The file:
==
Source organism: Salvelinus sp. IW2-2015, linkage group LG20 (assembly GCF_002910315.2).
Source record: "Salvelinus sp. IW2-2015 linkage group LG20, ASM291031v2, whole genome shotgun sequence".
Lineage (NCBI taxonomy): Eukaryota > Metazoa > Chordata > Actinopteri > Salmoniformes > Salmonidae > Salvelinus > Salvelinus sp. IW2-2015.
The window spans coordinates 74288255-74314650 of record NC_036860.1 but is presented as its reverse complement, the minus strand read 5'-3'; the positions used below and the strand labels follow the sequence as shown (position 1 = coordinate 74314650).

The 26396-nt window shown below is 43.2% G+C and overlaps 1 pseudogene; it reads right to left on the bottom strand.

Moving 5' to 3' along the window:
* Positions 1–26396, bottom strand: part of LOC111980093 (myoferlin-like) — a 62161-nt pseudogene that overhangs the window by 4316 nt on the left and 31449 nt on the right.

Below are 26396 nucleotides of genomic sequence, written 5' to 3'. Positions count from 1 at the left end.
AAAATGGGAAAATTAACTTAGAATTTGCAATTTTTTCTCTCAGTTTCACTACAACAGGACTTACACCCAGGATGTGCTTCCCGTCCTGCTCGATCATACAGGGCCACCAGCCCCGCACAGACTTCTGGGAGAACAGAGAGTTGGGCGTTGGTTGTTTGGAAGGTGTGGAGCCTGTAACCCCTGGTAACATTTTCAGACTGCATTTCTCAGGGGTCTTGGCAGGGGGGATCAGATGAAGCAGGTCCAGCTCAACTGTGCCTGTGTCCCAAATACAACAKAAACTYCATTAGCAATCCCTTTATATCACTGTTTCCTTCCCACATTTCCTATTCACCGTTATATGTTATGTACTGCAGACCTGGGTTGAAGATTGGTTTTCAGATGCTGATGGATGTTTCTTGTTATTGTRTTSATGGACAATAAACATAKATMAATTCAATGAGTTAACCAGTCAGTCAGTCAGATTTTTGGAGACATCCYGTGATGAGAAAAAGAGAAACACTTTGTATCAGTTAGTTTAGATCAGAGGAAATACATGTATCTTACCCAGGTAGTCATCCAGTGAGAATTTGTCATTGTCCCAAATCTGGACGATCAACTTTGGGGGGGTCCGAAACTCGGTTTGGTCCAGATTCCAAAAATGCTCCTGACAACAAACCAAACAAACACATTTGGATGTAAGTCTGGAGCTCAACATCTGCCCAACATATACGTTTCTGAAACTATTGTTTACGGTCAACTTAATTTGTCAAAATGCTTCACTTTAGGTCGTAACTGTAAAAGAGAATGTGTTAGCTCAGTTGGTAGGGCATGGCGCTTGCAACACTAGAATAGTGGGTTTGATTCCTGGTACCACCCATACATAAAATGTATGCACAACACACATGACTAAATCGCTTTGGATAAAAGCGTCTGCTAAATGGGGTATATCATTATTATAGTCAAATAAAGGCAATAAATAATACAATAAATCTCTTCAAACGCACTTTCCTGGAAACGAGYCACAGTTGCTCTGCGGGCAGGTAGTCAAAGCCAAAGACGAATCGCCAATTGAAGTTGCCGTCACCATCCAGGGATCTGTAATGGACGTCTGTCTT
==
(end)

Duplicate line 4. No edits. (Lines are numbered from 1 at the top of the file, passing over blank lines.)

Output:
The window spans coordinates 74288255-74314650 of record NC_036860.1 but is presented as its reverse complement, the minus strand read 5'-3'; the positions used below and the strand labels follow the sequence as shown (position 1 = coordinate 74314650).